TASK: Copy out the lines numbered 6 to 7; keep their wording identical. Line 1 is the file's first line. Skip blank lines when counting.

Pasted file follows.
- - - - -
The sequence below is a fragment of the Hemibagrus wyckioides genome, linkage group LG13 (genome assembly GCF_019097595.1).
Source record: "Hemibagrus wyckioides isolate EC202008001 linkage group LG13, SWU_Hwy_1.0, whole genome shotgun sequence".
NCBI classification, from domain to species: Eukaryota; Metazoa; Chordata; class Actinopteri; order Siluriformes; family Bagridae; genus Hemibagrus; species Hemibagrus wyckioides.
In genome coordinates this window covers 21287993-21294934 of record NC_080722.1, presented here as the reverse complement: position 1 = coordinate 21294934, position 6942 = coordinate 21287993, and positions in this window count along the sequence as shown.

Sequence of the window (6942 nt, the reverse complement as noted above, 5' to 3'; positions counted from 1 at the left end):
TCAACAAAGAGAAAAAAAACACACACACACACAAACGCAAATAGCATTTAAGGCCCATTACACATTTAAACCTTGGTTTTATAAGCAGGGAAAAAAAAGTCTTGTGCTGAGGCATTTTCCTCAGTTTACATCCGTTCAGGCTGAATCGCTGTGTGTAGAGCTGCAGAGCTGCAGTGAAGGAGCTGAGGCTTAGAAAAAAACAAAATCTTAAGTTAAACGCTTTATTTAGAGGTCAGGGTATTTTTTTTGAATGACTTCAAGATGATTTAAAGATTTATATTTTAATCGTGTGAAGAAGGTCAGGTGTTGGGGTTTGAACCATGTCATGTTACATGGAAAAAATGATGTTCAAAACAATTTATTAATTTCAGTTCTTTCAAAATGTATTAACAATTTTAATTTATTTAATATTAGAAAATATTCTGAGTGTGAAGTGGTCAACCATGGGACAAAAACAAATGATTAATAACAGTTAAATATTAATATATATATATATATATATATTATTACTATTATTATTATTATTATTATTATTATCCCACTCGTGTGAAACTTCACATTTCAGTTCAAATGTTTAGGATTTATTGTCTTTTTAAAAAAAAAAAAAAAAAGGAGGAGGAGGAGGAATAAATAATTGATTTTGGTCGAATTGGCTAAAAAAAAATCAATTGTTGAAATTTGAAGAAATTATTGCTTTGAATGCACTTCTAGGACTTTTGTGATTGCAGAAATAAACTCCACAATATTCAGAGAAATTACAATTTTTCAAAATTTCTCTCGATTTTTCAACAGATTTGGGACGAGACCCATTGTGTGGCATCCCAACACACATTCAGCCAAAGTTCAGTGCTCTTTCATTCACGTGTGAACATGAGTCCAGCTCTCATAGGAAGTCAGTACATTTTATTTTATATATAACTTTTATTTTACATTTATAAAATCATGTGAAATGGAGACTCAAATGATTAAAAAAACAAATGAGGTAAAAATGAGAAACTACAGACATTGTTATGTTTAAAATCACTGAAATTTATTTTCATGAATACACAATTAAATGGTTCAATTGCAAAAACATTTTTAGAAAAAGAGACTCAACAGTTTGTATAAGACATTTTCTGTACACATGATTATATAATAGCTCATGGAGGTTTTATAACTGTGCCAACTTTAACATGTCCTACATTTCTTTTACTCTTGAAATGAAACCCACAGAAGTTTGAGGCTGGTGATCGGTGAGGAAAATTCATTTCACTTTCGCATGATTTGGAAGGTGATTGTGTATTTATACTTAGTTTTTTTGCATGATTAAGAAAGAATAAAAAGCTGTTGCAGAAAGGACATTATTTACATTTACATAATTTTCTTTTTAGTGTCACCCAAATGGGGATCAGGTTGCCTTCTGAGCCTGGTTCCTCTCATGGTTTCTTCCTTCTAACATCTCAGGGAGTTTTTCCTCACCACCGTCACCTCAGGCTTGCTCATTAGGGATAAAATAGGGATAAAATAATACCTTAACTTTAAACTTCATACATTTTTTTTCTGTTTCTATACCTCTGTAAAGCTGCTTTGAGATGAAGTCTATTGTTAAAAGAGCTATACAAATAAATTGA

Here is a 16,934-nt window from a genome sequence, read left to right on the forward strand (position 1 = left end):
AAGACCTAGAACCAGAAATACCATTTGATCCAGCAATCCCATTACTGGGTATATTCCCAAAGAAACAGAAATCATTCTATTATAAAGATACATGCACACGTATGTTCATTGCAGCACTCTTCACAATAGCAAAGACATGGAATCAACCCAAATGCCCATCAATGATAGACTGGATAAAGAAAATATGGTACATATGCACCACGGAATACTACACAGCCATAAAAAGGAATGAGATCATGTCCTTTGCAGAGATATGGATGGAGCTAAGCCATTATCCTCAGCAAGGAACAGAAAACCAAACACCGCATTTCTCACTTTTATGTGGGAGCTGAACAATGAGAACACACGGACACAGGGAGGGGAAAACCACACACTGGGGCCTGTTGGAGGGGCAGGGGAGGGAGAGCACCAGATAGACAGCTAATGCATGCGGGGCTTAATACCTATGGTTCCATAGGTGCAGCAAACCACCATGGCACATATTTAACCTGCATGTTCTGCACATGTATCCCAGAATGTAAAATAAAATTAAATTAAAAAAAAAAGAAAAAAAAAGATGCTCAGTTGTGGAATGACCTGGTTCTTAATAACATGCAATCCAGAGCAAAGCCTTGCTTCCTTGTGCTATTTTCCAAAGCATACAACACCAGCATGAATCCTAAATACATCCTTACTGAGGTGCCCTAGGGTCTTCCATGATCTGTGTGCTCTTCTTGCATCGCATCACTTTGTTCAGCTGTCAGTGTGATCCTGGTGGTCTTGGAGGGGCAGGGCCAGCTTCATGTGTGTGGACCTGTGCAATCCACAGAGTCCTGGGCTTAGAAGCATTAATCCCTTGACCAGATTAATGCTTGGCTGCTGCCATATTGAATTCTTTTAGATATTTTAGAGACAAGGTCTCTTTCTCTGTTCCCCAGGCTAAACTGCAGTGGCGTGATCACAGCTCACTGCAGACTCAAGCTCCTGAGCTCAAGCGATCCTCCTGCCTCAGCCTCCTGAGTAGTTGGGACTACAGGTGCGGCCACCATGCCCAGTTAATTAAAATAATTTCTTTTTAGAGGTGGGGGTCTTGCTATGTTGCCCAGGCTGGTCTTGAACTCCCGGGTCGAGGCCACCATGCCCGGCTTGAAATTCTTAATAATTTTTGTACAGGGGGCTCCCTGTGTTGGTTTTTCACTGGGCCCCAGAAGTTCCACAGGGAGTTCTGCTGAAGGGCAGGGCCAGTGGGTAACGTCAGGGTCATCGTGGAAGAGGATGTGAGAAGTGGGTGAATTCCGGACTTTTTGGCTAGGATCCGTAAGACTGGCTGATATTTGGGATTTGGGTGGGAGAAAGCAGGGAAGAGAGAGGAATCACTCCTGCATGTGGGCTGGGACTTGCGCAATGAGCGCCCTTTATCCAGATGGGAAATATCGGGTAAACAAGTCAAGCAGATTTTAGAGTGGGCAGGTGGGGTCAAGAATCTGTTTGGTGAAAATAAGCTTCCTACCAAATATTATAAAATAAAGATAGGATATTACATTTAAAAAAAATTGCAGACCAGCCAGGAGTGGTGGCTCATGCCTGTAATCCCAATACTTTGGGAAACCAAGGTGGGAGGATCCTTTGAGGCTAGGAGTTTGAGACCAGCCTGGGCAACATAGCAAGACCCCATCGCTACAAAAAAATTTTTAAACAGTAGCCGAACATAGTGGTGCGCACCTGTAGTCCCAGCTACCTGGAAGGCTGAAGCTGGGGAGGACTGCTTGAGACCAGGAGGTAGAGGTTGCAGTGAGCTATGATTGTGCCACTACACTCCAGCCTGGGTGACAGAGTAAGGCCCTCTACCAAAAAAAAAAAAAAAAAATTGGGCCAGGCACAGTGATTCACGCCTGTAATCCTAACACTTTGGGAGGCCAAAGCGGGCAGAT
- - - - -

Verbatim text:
TCAACAAAGAGAAAAAAAACACACACACACACAAACGCAAATAGCATTTAAGGCCCATTACACATTTAAACCTTGGTTTTATAAGCAGGGAAAAAAAAGTCTTGTGCTGAGGCATTTTCCTCAGTTTACATCCGTTCAGGCTGAATCGCTGTGTGTAGAGCTGCAGAGCTGCAGTGAAGGAGCTGAGGCTTAGAAAAAAACAAAATCTTAAGTTAAACGCTTTATTTAGAGGTCAGGGTATTTTTTTTGAATGACTTCAAGATGATTTAAAGATTTATATTTTAATCGTGTGAAGAAGGTCAGGTGTTGGGGTTTGAACCATGTCATGTTACATGGAAAAAATGATGTTCAAAACAATTTATTAATTTCAGTTCTTTCAAAATGTATTAACAATTTTAATTTATTTAATATTAGAAAATATTCTGAGTGTGAAGTGGTCAACCATGGGACAAAAACAAATGATTAATAACAGTTAAATATTAATATATATATATATATATATATTATTACTATTATTATTATTATTATTATTATTATCCCACTCGTGTGAAACTTCACATTTCAGTTCAAATGTTTAGGATTTATTGTCTTTTTAAAAAAAAAAAAAAAAAGGAGGAGGAGGAGGAATAAATAATTGATTTTGGTCGAATTGGCTAAAAAAAAATCAATTGTTGAAATTTGAAGAAATTATTGCTTTGAATGCACTTCTAGGACTTTTGTGATTGCAGAAATAAACTCCACAATATTCAGAGAAATTACAATTTTTCAAAATTTCTCTCGATTTTTCAACAGATTTGGGACGAGACCCATTGTGTGGCATCCCAACACACATTCAGCCAAAGTTCAGTGCTCTTTCATTCACGTGTGAACATGAGTCCAGCTCTCATAGGAAGTCAGTACATTTTATTTTATATATAACTTTTATTTTACATTTATAAAATCATGTGAAATGGAGACTCAAATGATTAAAAAAACAAATGAGGTAAAAATGAGAAACTACAGACATTGTTATGTTTAAAATCACTGAAATTTATTTTCATGAATACACAATTAAATGGTTCAATTGCAAAAACATTTTTAGAAAAAGAGACTCAACAGTTTGTATAAGACATTTTCTGTACACATGATTATATAATAGCTCATGGAGGTTTTATAACTGTGCCAACTTTAACATGTCCTACATTTCTTTTACTCTTGAAATGAAACCCACAGAAGTTTGAGGCTGGTGATCGGTGAGGAAAATTCATTTCACTTTCGCATGATTTGGAAGGTGATTGTGTATTTATACTTAGTTTTTTTGCATGATTAAGAAAGAATAAAAAGCTGTTGCAGAAAGGACATTATTTACATTTACATAATTTTCTTTTTAGTGTCACCCAAATGGGGATCAGGTTGCCTTCTGAGCCTGGTTCCTCTCATGGTTTCTTCCTTCTAACATCTCAGGGAGTTTTTCCTCACCACCGTCACCTCAGGCTTGCTCATTAGGGATAAAATAGGGATAAAATAATACCTTAACTTTAAACTTCATACATTTTTTTTCTGTTTCTATACCTCTGTAAAGCTGCTTTGAGATGAAGTCTATTGTTAAAAGAGCTATACAAATAAATTGA

Here is a 16,934-nt window from a genome sequence, read left to right on the forward strand (position 1 = left end):